Pizza is an oven-baked, flat, disc-shaped bread typically topped with a tomato sauce, cheese and various toppings. Originating in Italy, from the Neapolitan cuisine, the dish has become popular in many parts of the world. Pizza is one of the national foods of Italy.
The Ancient Greeks covered their bread with oils, herbs and cheese. In Byzantine Greek, the word was spelled πίτα or pita, meaning pie.
The word has now spread to Turkish as pide, Serbo-Croatian and Bulgarian as pita, Albanian as pite and Modern Hebrew pittāh. The Romans developed placenta, a sheet of flour topped with cheese and honey and flavored with bay leaves. Modern pizza originated in Italy as the Neapolitan pie with tomato. In 1889, cheese was added.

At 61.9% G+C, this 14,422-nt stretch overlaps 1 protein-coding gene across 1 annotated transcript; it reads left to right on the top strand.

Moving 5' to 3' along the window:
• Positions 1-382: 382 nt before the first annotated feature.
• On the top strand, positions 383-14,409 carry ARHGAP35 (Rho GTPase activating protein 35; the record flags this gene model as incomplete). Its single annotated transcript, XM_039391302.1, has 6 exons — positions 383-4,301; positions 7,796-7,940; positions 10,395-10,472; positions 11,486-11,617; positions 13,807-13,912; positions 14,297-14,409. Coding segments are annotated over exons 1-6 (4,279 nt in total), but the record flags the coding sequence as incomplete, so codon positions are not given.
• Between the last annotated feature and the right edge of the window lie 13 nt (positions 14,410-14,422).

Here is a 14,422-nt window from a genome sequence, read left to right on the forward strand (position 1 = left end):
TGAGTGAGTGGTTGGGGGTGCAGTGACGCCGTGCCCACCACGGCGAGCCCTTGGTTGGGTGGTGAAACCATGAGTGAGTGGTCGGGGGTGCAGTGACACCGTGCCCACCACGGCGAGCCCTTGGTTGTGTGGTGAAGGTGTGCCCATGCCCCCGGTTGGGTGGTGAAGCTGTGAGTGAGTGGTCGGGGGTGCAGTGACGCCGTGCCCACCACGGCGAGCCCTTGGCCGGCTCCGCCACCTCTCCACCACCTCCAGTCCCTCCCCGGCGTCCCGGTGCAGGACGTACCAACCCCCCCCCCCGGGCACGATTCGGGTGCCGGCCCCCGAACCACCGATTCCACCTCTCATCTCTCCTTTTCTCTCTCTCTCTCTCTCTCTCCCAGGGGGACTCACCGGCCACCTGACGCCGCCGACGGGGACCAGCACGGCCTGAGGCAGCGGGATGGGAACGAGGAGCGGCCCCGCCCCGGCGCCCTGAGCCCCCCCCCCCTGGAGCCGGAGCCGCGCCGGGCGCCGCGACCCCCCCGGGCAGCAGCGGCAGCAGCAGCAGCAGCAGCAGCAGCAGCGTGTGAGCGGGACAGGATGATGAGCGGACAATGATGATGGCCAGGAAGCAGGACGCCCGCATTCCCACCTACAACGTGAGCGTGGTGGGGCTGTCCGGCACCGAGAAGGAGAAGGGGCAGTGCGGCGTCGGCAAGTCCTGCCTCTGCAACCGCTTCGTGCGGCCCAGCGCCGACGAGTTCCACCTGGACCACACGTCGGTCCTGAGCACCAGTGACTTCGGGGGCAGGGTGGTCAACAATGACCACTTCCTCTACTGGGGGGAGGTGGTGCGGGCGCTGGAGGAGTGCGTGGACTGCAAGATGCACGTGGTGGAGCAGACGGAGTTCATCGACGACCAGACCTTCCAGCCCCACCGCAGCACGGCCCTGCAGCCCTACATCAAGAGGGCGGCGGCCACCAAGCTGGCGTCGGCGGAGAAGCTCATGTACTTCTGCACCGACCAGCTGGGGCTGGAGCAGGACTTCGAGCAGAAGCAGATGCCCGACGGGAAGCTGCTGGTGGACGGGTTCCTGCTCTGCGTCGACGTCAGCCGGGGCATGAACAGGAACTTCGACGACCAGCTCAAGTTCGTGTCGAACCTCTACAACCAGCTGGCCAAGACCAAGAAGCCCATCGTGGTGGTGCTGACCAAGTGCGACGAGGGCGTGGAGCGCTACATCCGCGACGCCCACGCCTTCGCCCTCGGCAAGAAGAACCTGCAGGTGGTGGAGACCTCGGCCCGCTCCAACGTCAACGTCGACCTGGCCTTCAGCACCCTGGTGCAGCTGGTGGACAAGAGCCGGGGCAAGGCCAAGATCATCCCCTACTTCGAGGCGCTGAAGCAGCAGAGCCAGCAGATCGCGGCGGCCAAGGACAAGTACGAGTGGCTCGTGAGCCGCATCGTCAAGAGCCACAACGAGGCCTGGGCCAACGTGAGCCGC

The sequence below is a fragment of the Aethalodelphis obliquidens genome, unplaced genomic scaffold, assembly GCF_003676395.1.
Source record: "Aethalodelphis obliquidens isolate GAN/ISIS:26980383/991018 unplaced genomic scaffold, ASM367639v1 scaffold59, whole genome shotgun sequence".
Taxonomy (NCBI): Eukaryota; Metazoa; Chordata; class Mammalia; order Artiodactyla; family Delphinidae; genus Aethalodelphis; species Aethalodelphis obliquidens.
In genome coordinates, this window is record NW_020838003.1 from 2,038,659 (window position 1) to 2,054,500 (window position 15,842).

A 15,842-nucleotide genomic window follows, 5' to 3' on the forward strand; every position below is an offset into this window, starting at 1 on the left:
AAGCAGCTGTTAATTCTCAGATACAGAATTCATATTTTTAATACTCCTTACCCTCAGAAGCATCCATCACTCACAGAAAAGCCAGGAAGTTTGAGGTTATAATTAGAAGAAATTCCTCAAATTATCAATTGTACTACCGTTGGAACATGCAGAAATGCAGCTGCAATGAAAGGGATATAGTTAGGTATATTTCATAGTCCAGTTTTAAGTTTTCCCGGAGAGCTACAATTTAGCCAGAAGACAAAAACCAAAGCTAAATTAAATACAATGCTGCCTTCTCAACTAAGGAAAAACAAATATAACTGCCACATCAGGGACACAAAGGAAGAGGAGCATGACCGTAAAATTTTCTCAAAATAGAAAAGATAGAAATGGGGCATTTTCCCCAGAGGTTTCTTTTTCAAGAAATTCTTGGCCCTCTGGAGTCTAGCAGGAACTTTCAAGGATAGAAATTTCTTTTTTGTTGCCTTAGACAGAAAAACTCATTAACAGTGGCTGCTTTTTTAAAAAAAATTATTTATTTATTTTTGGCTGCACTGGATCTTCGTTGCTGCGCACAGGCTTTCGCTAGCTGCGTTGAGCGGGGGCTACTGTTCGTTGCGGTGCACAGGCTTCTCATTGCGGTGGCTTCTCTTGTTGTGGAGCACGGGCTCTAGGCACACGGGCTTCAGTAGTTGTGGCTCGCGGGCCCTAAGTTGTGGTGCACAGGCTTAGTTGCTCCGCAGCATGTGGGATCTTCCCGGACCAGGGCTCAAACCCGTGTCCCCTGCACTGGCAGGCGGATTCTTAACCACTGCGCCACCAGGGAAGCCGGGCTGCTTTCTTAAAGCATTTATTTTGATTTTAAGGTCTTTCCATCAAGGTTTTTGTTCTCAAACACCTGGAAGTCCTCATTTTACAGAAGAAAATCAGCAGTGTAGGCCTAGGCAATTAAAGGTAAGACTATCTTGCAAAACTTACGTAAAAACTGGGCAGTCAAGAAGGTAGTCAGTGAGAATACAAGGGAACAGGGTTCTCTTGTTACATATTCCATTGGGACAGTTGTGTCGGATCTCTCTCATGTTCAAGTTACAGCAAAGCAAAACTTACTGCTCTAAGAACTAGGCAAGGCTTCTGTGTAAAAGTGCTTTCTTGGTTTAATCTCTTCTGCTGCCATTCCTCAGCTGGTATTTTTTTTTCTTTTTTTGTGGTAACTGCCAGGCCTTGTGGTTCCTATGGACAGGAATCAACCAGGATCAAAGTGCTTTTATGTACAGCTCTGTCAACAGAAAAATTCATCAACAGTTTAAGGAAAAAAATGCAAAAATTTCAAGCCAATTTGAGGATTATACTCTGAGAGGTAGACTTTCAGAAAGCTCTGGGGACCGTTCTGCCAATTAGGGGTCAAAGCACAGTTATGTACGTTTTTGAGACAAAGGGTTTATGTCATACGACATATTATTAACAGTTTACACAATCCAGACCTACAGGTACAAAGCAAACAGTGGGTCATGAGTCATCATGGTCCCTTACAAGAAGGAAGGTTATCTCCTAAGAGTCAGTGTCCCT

King Ferdinand I (1751–1825) is said to have disguised himself as a commoner and, in clandestine fashion, visited a poor neighborhood in Naples. One story has it that he wanted to sink his teeth into a food that the queen had banned from the royal court—pizza.
In 1889, during a visit to Naples, Queen Margherita of Italy was served a pizza resembling the colors of the Italian flag, red (tomato), white (mozzarella) and green (basil). This kind of pizza has been named after the Queen as Pizza Margherita.
 Definition of pide